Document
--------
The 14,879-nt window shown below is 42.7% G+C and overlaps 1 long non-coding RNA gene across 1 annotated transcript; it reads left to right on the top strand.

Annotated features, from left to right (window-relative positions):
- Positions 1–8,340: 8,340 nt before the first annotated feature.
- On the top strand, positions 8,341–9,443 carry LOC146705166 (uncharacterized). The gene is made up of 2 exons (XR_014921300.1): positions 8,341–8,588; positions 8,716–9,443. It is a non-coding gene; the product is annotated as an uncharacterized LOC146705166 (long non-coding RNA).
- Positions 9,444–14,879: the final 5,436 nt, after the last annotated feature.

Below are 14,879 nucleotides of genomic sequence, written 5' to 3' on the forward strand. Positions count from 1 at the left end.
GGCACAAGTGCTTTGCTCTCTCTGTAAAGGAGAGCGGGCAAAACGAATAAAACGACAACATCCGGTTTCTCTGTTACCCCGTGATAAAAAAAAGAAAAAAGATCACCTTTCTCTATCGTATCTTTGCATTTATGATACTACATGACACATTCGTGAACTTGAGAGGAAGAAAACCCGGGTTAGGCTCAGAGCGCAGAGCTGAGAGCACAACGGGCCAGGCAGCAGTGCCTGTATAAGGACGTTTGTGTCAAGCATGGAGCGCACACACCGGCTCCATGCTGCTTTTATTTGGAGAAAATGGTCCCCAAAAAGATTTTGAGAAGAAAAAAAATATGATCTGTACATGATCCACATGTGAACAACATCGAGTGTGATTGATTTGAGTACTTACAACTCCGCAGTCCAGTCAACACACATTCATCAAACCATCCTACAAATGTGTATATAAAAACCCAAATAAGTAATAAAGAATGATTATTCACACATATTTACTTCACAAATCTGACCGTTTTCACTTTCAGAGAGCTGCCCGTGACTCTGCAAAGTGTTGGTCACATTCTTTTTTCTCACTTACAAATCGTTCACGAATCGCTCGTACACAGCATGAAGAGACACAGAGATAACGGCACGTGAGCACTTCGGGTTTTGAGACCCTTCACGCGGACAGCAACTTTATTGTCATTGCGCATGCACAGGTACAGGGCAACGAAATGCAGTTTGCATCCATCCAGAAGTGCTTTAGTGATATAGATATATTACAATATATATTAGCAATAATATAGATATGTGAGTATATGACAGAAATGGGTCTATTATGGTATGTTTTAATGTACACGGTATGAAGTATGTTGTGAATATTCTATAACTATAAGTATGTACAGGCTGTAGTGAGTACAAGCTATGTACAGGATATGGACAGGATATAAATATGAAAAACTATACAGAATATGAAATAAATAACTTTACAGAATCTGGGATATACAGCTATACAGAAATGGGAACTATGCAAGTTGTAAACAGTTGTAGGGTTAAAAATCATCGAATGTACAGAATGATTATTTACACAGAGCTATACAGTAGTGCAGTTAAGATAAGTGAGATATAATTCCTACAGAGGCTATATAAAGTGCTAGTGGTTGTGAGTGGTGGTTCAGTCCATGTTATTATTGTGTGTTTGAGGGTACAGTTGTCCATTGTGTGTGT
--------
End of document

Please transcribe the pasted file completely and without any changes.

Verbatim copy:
The 14,879-nt window shown below is 42.7% G+C and overlaps 1 long non-coding RNA gene across 1 annotated transcript; it reads left to right on the top strand.

Annotated features, from left to right (window-relative positions):
- Positions 1–8,340: 8,340 nt before the first annotated feature.
- On the top strand, positions 8,341–9,443 carry LOC146705166 (uncharacterized). The gene is made up of 2 exons (XR_014921300.1): positions 8,341–8,588; positions 8,716–9,443. It is a non-coding gene; the product is annotated as an uncharacterized LOC146705166 (long non-coding RNA).
- Positions 9,444–14,879: the final 5,436 nt, after the last annotated feature.

Below are 14,879 nucleotides of genomic sequence, written 5' to 3' on the forward strand. Positions count from 1 at the left end.
GGCACAAGTGCTTTGCTCTCTCTGTAAAGGAGAGCGGGCAAAACGAATAAAACGACAACATCCGGTTTCTCTGTTACCCCGTGATAAAAAAAAGAAAAAAGATCACCTTTCTCTATCGTATCTTTGCATTTATGATACTACATGACACATTCGTGAACTTGAGAGGAAGAAAACCCGGGTTAGGCTCAGAGCGCAGAGCTGAGAGCACAACGGGCCAGGCAGCAGTGCCTGTATAAGGACGTTTGTGTCAAGCATGGAGCGCACACACCGGCTCCATGCTGCTTTTATTTGGAGAAAATGGTCCCCAAAAAGATTTTGAGAAGAAAAAAAATATGATCTGTACATGATCCACATGTGAACAACATCGAGTGTGATTGATTTGAGTACTTACAACTCCGCAGTCCAGTCAACACACATTCATCAAACCATCCTACAAATGTGTATATAAAAACCCAAATAAGTAATAAAGAATGATTATTCACACATATTTACTTCACAAATCTGACCGTTTTCACTTTCAGAGAGCTGCCCGTGACTCTGCAAAGTGTTGGTCACATTCTTTTTTCTCACTTACAAATCGTTCACGAATCGCTCGTACACAGCATGAAGAGACACAGAGATAACGGCACGTGAGCACTTCGGGTTTTGAGACCCTTCACGCGGACAGCAACTTTATTGTCATTGCGCATGCACAGGTACAGGGCAACGAAATGCAGTTTGCATCCATCCAGAAGTGCTTTAGTGATATAGATATATTACAATATATATTAGCAATAATATAGATATGTGAGTATATGACAGAAATGGGTCTATTATGGTATGTTTTAATGTACACGGTATGAAGTATGTTGTGAATATTCTATAACTATAAGTATGTACAGGCTGTAGTGAGTACAAGCTATGTACAGGATATGGACAGGATATAAATATGAAAAACTATACAGAATATGAAATAAATAACTTTACAGAATCTGGGATATACAGCTATACAGAAATGGGAACTATGCAAGTTGTAAACAGTTGTAGGGTTAAAAATCATCGAATGTACAGAATGATTATTTACACAGAGCTATACAGTAGTGCAGTTAAGATAAGTGAGATATAATTCCTACAGAGGCTATATAAAGTGCTAGTGGTTGTGAGTGGTGGTTCAGTCCATGTTATTATTGTGTGTTTGAGGGTACAGTTGTCCATTGTGTGTGT